With the current state of real estate in New York and the potential growing bubble on Wall Street, more and more people are looking to diversify investments into real estate and particularly in New York City.
100 Years of Price History
The surge in demand for housing, World War I
– Sale: $8 PPSF, Rent: $40/Mo.
The “Roaring Twenties”
– Sale: $15 PPSF, Rent: $60/Mo.
The 1929 Stock Market Crash and “The Great Depression”
– Sale: $5 PPSF, Rent: $45/Mo.
World War II
– Sale: $8 PPSF, Rent: $50/Mo.
The post-World War II Housing Boom
– Sale: $12 PPSF, Rent: $60/Mo.
The first condo building, World’s Fair, Building Boom
– Sale: $25 PPSF, Rent: $200/Mo.
World Trade Center Completed, Near Bankruptcy, Finishes Stronger
– Sale: $45 PPSF, Rent: $335/Mo.
Co-op Conversion Boom, “Black Monday” Stock Market Crash
– Sale: $250 PPSF, Rent: $1,700/Mo.
From Recession to Lofts and the “Silicon Alley” Dot-Com Boom
– Sale: $590 PPSF, Rent: $3,200/Mo.
9/11 to Housing Boom to Lehman
– Sale: $1,200 PPSF, Rent: $3,800/Mo.
Quick Rebound, Tax Credit and Housing Seasons
– Sale: $1,070 PPSF, Rent: $3,500/Mo.
(Source: New York Times & Jonathan Miller)
The past 100 years show real estate prices have continued to rise and have appreciated by almost 1,000 times every decade. The prices doubled from the ’50s to the ’60s and nearly doubled from the ’60s to the ’70s. Once New York City came out of bankruptcy in the late ’70s, international buyers started to take notice of the New York real estate. Prices went up almost six times in the ’80s and more than double again in the ’90s. The average price for sale now in 2016 is $1,470 PPSF while average rent in Manhattan today is $4,374.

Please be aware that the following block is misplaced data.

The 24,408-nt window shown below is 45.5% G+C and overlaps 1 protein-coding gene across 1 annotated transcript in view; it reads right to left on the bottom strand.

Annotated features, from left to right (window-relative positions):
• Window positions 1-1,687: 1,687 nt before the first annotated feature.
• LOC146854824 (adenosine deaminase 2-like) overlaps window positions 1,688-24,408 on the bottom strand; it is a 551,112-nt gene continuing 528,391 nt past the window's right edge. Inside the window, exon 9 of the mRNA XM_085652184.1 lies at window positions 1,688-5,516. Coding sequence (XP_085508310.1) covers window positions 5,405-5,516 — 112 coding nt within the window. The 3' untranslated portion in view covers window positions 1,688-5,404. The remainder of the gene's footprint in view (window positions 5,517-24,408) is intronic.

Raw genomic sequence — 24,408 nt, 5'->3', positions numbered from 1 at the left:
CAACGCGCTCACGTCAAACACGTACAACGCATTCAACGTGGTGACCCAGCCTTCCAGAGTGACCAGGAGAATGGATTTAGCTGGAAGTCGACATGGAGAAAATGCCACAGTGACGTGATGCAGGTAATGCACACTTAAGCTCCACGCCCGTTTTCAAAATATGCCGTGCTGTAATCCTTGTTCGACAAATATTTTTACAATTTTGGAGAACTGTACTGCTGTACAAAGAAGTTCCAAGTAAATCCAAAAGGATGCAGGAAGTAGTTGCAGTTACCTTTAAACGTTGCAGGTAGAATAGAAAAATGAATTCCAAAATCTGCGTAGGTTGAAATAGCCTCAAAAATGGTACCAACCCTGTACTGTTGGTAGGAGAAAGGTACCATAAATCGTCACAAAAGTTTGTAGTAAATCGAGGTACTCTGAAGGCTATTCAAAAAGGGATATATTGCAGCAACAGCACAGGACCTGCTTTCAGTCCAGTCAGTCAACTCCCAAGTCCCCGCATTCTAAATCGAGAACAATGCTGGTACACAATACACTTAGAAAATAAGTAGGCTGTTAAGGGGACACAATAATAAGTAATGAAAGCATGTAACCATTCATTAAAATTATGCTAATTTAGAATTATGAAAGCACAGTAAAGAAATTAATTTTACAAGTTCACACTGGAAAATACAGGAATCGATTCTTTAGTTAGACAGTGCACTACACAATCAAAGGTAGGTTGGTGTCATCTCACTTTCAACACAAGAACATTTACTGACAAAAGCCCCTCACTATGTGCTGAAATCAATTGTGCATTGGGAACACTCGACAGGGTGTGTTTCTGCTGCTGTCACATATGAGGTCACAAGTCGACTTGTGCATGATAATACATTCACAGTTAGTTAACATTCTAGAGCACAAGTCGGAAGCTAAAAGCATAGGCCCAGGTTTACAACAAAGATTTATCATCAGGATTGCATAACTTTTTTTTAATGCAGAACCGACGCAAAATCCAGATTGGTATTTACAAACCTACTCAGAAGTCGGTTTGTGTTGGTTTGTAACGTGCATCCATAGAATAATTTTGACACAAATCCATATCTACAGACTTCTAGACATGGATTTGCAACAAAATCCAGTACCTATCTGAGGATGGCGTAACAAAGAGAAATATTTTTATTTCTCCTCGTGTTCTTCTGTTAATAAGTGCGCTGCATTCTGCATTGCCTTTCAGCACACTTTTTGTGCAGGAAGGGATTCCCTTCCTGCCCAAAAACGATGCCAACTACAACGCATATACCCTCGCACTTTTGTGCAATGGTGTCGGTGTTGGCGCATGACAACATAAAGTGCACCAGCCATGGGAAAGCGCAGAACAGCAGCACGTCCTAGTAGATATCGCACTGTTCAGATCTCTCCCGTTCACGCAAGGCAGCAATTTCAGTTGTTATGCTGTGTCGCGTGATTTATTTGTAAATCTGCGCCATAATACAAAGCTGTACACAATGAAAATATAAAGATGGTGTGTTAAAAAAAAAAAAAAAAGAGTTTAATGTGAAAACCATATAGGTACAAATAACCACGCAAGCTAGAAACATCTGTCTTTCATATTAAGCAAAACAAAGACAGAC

There are many reasons to be optimistic about the future of New York real estate: the local economy and its diverse industries that employ New Yorker’s and attract new highly skilled professionals from around the country as well as internationally. Also, the city’s myriad of cultural activities, universities, restaurants, museums, theater, among many others, create an exceptional and unique lifestyle. New York today is indeed the cultural capital of the world that is up and running 24/7.
It fits well with today’s millennials, generation X and baby boomers who are moving back to the city from their “empty nests” in suburbia. New York’s rich history, location, political stability lifestyle and its industries attract investors and foreign buyers alike. Never in the city’s history has it experienced such a high inflow of foreign capital and an interest of foreign nationals to live in New York City either full or part-time.
The U.S. Census Bureau has estimated New York City’s population at 8,550,405 as of July 2015. An increase of 375,300 residents (or 4.6 percent) from April 2010. The population of New York City is forecasted to grow by 9 million by 2020.
Housing remains and will continue to stay in high demand for many years to come. The notion that the prices are too high does not take into consideration the global market, the population as well as income growth in New York City.
The local economy no longer solely depends on the economic conditions of New York City, New York State or the United States. Today’s New York industries cater to the world. Finance, entertainment, law, shipping, and technology are just a few of the significant contributors to world economies. As the saying goes: “Just buy it and hold.” You won’t be disappointed.